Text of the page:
The US’s CDC, Great Britain’s NHS, and various virologists have identified obesity as a significant risk factor for COVID-19. Michael Osterholm in particular, a highly regarded virologist at the University of Minnesota, has been sounding the alarm about obesity. Obesity is associated with elevated blood sugar/insulin resistance and systemic inflammation. What really worries Osterholm is how so many Americans are now overweight or obese (Osterholm). Diets high in sugar, refined grains, and simple carbohydrates are principal drivers of obesity. Obesity is associated with type 2
prediabetes and diabetes and increased risk for coronavirus (Malhotra).
The International Diabetes Federation explains that viral infections in diabetics are harder to treat because elevated blood sugar suppresses immune response and because it provides a supportive medium for infection. A sugar- and carbohydrate-rich diet and resulting hyperglycemia tilt the immune system toward excessive inflammation while impairing effective response to pathogens. Conversely, a low carb/high fat ketogenic diet in a mouse model significantly increases production of a specific T-cell and thus resistance to flu virus (Mice).
One does not have to be obese or diabetic for sugar to suppress the immune system. Sugar and high glycemic carbs (all carbs convert to glucose in the body) increase risk for respiratory infection in healthy individuals (Sugary Foods). Evidently, all of us—hyperglycemic and healthy alike—put ourselves at greater risk for respiratory infection the more we consume sugar, soft drinks, refined grains (e.g., bread, breakfast cereals, pasta, pastries, cookies, crackers, chips, etc.), candy, high glycemic fruits, and fruit juices. Such stuff can be addictive for many if not most of us. It can be comforting and, in fact, many of us are turning to sugary foods for comfort in this time of stress, but we are almost certainly putting ourselves at greater risk as we do so.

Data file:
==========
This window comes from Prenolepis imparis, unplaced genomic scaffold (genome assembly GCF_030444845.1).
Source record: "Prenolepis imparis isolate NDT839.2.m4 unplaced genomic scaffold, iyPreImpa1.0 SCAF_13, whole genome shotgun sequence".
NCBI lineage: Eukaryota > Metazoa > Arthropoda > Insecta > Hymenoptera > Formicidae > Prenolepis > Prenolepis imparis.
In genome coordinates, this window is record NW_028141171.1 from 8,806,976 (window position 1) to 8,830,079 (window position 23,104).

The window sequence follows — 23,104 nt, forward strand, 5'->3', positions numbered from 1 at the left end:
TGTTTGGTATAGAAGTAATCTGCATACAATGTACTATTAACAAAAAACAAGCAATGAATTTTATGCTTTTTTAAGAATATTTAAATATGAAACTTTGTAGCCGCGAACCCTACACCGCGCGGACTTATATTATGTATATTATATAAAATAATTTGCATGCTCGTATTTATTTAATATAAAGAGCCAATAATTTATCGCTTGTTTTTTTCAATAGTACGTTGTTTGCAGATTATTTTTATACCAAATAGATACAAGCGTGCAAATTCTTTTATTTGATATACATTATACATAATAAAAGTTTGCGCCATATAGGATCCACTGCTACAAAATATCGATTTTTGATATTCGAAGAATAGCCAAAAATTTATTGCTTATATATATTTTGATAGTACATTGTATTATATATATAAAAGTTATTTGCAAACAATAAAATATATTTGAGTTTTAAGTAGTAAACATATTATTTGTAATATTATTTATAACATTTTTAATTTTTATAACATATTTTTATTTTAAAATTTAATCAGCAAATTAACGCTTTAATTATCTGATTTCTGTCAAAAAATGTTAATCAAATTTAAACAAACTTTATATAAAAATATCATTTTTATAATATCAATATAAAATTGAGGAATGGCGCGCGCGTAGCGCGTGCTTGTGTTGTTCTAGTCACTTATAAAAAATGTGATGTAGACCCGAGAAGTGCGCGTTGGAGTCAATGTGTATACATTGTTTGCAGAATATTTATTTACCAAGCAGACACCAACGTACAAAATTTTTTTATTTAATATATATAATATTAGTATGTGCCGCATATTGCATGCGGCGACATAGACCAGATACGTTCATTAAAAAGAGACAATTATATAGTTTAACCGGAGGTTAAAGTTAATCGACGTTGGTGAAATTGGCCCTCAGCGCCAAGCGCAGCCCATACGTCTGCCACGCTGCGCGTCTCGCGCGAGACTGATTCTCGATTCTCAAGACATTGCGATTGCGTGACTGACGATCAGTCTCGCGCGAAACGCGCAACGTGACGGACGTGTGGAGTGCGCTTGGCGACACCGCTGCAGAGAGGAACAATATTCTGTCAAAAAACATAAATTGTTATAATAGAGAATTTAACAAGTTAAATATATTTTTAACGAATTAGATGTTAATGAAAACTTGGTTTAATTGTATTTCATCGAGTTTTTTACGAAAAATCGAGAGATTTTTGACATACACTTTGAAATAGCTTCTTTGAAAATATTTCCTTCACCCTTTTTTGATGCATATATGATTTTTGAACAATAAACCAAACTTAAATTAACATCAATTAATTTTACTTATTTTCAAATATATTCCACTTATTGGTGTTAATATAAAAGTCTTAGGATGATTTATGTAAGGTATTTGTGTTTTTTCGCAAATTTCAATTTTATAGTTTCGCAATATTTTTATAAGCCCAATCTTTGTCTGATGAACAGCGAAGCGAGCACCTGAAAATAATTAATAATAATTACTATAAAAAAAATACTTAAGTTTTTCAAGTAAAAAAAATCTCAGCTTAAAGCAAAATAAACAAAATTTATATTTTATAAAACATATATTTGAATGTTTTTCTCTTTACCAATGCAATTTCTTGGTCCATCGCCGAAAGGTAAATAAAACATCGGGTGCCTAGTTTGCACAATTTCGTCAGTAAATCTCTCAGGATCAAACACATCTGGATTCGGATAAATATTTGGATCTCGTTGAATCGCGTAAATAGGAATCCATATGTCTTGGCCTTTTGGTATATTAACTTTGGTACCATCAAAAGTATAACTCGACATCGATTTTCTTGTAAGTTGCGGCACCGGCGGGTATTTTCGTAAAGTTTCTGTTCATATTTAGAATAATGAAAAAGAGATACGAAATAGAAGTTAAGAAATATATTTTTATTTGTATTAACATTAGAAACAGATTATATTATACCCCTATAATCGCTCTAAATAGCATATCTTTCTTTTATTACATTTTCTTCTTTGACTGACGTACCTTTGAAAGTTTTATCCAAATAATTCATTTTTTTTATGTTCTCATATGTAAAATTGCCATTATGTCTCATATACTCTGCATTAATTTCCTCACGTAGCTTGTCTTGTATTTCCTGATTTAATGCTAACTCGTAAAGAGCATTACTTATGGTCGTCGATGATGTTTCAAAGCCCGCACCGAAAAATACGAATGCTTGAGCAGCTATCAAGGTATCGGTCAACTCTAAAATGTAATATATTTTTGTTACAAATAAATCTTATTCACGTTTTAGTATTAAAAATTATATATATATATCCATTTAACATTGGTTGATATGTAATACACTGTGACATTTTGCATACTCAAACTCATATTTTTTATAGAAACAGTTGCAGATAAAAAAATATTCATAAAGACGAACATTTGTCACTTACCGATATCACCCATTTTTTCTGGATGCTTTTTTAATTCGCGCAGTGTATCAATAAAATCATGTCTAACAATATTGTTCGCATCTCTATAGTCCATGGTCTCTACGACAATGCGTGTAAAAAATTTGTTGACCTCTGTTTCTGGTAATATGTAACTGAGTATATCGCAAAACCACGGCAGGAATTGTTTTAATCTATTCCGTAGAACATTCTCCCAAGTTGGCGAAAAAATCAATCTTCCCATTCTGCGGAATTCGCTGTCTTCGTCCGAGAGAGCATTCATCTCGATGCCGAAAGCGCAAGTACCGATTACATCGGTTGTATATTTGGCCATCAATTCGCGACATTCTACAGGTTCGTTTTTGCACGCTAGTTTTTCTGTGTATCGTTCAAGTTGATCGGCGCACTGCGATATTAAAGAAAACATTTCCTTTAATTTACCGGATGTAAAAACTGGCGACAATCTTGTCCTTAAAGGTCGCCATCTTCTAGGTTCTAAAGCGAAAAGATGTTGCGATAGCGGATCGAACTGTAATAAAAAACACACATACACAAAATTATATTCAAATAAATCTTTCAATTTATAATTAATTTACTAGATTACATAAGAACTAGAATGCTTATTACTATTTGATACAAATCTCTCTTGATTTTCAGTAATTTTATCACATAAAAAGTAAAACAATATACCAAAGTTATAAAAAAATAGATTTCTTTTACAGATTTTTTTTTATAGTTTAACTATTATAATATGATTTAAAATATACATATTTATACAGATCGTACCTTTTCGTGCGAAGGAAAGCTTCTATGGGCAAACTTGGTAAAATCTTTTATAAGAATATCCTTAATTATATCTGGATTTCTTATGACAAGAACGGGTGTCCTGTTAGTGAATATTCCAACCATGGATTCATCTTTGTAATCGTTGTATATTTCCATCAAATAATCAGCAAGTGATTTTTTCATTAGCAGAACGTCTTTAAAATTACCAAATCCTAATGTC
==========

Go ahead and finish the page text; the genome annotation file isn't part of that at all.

Sugar and carbs harm the immune system directly, but they also harm it indirectly by promoting obesity and elevated leptin in the blood stream. Leptin is an appetite-regulating hormone released by fat cells. Controlling appetite is a good thing, of course, but excessive leptin release can result in leptin resistance and a vicious circle of increased appetite, additional weight gain, more blood leptin, and compromised immune response. The way sugar and carbs in a meal immediately stimulate fat cells to release more leptin in normal weight and overweight people alike may be more damaging to immune response than the lepton-releasing effects of obesity. To make matters worse, elevated leptin mediates release of IL-6, the principal inflammatory cytokine in the “cytokine storms” that are so deadly for COVID-19 patients. Like elevated blood sugar, elevated blood leptin is associated with old age, diabetes, hypertension, obesity, and heart disease, conditions that greatly increase the risk of death with coronavirus infection (Rosedale).
Cutting back on carbs and sugary foods is not easy. Happily, any effort to do so will likely be beneficial. Moreover, there are other ways to skin this cat. Time-restricted eating (as in skipping or delaying breakfast) can lower blood sugar apart from a low carb diet.
Endurance exercise strengthens immunity function and reduces the frequency of viral infections. It probably has these effects in part by regulating blood sugar. Exercise may also strengthen the immune system by reducing stress and promoting happiness, especially when it gets us out of the house and into nature.
As I have observed in earlier posts, regular endurance exercise extends health span and lifespan even when adverse cardiovascular consequences of extreme exercise in some individuals are taken into account. In part, these beneficial effects reflect how exercise strengthens the immune system. Long-term strenuous exercise even slows age-related decline of immune response; master cyclists, for example, have immune systems that resemble those of young adults.